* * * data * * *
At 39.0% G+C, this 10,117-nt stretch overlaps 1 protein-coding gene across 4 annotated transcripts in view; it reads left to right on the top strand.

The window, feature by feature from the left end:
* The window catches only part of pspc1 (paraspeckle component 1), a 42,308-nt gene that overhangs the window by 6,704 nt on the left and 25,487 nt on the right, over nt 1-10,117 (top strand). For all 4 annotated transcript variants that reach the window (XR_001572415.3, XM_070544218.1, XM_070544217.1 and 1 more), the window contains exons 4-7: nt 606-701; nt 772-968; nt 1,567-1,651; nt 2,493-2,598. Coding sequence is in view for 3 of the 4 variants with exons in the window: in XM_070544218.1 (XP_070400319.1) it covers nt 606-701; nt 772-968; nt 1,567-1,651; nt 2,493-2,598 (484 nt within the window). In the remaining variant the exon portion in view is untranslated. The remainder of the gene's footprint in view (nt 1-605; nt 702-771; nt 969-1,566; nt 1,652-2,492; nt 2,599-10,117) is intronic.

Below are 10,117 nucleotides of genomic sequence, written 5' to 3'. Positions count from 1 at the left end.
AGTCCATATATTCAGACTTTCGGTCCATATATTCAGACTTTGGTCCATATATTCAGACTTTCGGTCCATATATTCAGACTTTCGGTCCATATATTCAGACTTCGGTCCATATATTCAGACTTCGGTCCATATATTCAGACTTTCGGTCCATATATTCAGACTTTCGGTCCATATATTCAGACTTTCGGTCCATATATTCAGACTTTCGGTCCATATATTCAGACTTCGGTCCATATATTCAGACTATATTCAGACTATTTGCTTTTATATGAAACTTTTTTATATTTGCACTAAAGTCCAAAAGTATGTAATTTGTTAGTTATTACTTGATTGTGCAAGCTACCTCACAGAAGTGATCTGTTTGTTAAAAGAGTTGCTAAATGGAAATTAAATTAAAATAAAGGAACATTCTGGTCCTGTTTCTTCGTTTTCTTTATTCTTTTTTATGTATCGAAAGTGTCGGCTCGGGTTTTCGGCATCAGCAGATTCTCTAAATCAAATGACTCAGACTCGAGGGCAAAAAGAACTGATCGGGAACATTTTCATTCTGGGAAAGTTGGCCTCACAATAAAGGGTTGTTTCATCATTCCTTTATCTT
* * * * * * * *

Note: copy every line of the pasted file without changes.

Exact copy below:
At 39.0% G+C, this 10,117-nt stretch overlaps 1 protein-coding gene across 4 annotated transcripts in view; it reads left to right on the top strand.

The window, feature by feature from the left end:
* The window catches only part of pspc1 (paraspeckle component 1), a 42,308-nt gene that overhangs the window by 6,704 nt on the left and 25,487 nt on the right, over nt 1-10,117 (top strand). For all 4 annotated transcript variants that reach the window (XR_001572415.3, XM_070544218.1, XM_070544217.1 and 1 more), the window contains exons 4-7: nt 606-701; nt 772-968; nt 1,567-1,651; nt 2,493-2,598. Coding sequence is in view for 3 of the 4 variants with exons in the window: in XM_070544218.1 (XP_070400319.1) it covers nt 606-701; nt 772-968; nt 1,567-1,651; nt 2,493-2,598 (484 nt within the window). In the remaining variant the exon portion in view is untranslated. The remainder of the gene's footprint in view (nt 1-605; nt 702-771; nt 969-1,566; nt 1,652-2,492; nt 2,599-10,117) is intronic.

Below are 10,117 nucleotides of genomic sequence, written 5' to 3'. Positions count from 1 at the left end.
AGTCCATATATTCAGACTTTCGGTCCATATATTCAGACTTTGGTCCATATATTCAGACTTTCGGTCCATATATTCAGACTTTCGGTCCATATATTCAGACTTCGGTCCATATATTCAGACTTCGGTCCATATATTCAGACTTTCGGTCCATATATTCAGACTTTCGGTCCATATATTCAGACTTTCGGTCCATATATTCAGACTTTCGGTCCATATATTCAGACTTCGGTCCATATATTCAGACTATATTCAGACTATTTGCTTTTATATGAAACTTTTTTATATTTGCACTAAAGTCCAAAAGTATGTAATTTGTTAGTTATTACTTGATTGTGCAAGCTACCTCACAGAAGTGATCTGTTTGTTAAAAGAGTTGCTAAATGGAAATTAAATTAAAATAAAGGAACATTCTGGTCCTGTTTCTTCGTTTTCTTTATTCTTTTTTATGTATCGAAAGTGTCGGCTCGGGTTTTCGGCATCAGCAGATTCTCTAAATCAAATGACTCAGACTCGAGGGCAAAAAGAACTGATCGGGAACATTTTCATTCTGGGAAAGTTGGCCTCACAATAAAGGGTTGTTTCATCATTCCTTTATCTT